Research in the Radoshevich laboratory is focused on host responses to the cytosolic intracellular pathogens, Listeria monocytogenes and Francisella tularensis. More specifically, we explore changes in the post-translational landscape of the cell following stress or infection. Ubiquitin-like modifications (UBLs) are rapid, reversible and can profoundly alter cell fate and function. Intriguingly, the majority of UBLs are involved in the cellular response to stress, in particular the response to infection, ER-stress and autophagy. We take an interdisciplinary approach combining cutting-edge proteomics with genome editing, biochemistry, cell biology and in vivo infection models to determine fundamental properties and modes of action of understudied ubiquitin-like modifications. We aim to address the central question of how the cell responds to stress by decoding novel networks of covalent protein complexes. We also aim to decipher which bacterial virulence factors hijack and thwart cellular stress responses to illuminate how intracellular pathogens survive and replicate in the host. Most importantly the enzymatic systems that activate, conjugate and ligate UBLs to their protein substrates are promising targets for therapeutic intervention in a number of important human diseases such as cancer, neurodegenerative and autoimmune disorders. It is our hope that by learning about these understudied UBLs as well as important bacterial infections, we could discover potential chinks in the armor of intractable human pathologies.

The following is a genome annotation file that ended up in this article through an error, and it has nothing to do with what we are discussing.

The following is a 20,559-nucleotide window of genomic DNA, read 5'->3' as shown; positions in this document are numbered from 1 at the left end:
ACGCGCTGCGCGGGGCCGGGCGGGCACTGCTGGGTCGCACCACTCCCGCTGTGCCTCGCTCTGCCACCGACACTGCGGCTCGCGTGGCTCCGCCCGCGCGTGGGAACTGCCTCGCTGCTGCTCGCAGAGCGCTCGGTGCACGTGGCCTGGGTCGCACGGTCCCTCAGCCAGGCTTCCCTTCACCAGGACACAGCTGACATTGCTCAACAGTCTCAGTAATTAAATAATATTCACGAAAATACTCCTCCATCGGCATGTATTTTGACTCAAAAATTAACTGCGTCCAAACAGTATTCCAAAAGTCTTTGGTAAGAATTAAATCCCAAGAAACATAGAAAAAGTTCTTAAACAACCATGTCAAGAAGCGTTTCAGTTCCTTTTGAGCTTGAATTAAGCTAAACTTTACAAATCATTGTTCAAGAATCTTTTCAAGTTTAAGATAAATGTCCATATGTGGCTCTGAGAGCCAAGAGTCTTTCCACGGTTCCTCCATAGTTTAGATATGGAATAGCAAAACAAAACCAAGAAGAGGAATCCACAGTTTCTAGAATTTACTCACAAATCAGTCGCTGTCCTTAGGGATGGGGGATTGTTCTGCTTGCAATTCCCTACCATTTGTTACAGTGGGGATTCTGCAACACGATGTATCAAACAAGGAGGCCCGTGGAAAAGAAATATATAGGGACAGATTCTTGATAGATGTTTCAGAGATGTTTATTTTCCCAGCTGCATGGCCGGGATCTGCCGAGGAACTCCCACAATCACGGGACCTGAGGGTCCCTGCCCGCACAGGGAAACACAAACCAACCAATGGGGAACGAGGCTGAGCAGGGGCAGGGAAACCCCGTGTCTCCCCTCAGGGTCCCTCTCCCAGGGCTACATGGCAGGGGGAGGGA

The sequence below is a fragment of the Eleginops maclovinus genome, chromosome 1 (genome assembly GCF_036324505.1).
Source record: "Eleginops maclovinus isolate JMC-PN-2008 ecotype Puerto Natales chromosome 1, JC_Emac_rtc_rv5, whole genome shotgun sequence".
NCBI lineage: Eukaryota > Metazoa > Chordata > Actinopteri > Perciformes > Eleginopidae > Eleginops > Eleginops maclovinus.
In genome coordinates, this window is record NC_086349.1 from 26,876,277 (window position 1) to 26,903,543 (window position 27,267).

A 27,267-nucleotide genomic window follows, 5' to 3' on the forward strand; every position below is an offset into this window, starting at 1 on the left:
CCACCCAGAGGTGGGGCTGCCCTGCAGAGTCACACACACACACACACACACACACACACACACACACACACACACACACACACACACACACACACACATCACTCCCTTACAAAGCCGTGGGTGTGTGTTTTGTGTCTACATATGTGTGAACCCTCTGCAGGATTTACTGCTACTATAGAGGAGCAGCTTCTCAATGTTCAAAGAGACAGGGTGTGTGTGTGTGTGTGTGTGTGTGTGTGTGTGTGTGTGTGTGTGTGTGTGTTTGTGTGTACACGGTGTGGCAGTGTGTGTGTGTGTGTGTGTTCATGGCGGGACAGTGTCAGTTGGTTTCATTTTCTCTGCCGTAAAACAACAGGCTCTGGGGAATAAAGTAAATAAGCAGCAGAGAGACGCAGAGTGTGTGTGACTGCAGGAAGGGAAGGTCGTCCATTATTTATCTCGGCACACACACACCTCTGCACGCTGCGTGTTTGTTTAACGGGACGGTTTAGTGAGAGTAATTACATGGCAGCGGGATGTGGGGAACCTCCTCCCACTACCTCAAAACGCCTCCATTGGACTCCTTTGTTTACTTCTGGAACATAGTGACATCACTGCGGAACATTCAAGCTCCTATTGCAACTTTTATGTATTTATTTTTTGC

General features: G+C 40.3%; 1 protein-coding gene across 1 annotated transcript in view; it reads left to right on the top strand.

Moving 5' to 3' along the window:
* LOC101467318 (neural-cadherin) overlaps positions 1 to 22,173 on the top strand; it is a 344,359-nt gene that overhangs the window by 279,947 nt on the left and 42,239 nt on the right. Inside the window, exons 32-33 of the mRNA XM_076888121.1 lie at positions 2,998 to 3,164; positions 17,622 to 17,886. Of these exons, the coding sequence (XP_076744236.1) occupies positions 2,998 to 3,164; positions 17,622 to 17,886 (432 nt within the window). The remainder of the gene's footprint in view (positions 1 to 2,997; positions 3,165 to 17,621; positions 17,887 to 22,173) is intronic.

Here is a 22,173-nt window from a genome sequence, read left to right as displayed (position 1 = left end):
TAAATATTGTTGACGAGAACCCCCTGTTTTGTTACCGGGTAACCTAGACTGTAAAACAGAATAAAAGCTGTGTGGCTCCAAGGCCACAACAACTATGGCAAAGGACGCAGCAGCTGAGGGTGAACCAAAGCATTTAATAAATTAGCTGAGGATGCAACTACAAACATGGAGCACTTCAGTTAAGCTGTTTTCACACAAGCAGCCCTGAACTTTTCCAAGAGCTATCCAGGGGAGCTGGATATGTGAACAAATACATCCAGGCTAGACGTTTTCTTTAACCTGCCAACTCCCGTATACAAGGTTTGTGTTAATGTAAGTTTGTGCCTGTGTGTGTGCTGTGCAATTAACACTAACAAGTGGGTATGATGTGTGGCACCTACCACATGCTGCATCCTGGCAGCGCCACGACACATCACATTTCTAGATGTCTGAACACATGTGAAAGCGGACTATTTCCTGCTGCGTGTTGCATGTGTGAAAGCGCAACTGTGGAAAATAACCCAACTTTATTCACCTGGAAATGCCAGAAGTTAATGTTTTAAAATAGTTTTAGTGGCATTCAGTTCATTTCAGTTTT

- Innate immunity
- Host-pathogen interactions